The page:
- An entrepreneurial spirit
- The ability to exert influence and gain support
Rise of the Chief Information Security Officer
The issue of data security is not new but the rapid development of data-intensive processes in the industry, such as digital oil field or integrated operations, has led a majority of companies to consider the protection of sensitive data and IT.
Cyberattacks are persistent, pervasive and penetrating. Given the scale of recent breaches across a wide range of business sectors, cybersecurity is now a key item on the agenda of boards and executive teams – and these discussions are not theoretical. As BP Chief Executive Officer (CEO) Bob Dudley noted back in 2013, “We see as many as 50,000 attempts [at cyberattacks] a day.” Since then, media reports on cyberattacks affecting energy companies and the security concerns surrounding important Oil & Gas infrastructures have been on the rise.
Not surprisingly, Cisco’s 2015 Annual Security Report notes that utility and energy respondents report the highest levels of security involvement and knowledge. However, having well-documented processes and procedures in place does not necessarily mean they are more secure than organizations in other industries.
The Chief Information Security Officer (CISO) role is now more important than ever to help carry out the cybersecurity agenda set by senior management and the board of directors. Strong management, leadership, communication, and influencing skills are critical. In Oil & Gas, physical security is directly linked to cybersecurity, as cyberattacks could prove interruptive or even fatal to thousands if not millions of people. This very real potential for widespread disaster is increasing the scope skills needed to be an effective CISO.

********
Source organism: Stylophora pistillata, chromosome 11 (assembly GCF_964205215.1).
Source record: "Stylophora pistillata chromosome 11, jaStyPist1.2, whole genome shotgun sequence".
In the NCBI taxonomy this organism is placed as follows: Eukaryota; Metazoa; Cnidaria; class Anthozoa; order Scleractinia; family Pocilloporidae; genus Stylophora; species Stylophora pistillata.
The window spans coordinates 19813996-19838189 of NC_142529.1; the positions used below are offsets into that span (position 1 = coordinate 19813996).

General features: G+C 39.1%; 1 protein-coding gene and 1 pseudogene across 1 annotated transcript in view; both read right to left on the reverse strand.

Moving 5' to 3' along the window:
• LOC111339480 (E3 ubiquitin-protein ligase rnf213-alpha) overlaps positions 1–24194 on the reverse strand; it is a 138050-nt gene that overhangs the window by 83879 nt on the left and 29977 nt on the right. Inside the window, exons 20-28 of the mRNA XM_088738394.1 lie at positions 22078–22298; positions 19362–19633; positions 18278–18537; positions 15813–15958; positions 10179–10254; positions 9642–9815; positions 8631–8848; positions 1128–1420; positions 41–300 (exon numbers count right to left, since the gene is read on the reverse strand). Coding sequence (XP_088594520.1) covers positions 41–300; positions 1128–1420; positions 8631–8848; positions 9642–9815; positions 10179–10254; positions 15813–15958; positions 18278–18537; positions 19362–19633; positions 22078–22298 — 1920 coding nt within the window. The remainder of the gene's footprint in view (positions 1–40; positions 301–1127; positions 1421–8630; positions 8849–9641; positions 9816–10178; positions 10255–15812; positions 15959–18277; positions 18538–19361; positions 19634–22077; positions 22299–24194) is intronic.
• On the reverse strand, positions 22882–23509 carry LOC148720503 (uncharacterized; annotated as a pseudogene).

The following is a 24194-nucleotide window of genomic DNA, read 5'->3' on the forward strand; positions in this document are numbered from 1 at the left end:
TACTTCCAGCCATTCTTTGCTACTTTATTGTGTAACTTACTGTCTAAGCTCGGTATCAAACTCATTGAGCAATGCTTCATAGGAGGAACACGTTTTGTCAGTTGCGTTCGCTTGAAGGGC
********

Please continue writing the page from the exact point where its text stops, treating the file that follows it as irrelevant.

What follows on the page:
The CISO role is changing and demand far outweighs supply. The best candidates are receiving multiple offers, putting pressure on the typical recruiting process. The hyper competitive market is having a trickle-down effect felt by less experienced executives, as well.
To remain competitive, companies are moving the CISO role up the corporate org chart, closer to the Executive Committee and Board. To attract the best talent, companies should be prepared to offer competitive compensation packages. In addition, companies should be open-minded when looking at the background and skill set of potential candidates. In addition to the existing pool of cybersecurity professionals, CISO candidates are also former military or law enforcement professionals, less likely to have traditional corporate experience. These new CISO leaders can be trained in cybersecurity and positioned for broader risk management roles.
Digital at the Board Level
Digital transformation requires leadership from the top down. In our conversations with CEOs and Boards, we have repeatedly heard that having the right person in the boardroom asking the right questions is a strong catalyst for change. However, according to our analysis of over 100 board members from the 10 largest US Oil & Gas companies, there are only 3 individuals with experience in technology and no members with digital experience. Appointing digital directors sends a clear message that the company is committed to developing a digital culture. Organizations across a wide range of business sectors succeeding on the digital front have one thing in common: they have made a conscious effort to adopt a digital culture, making them more adept at disrupting their respective industries.
On the path to becoming more digitally enabled, Oil & Gas companies will need to adopt a more data-driven, learning oriented, risk taking, and flexible culture. While it is tempting – particularly during downturns – to decrease investment in innovative tools and digital technologies, leading Oil & Gas companies should view digital as the fast track to remaining on top. Filed Under: Employees, Employment, Technology.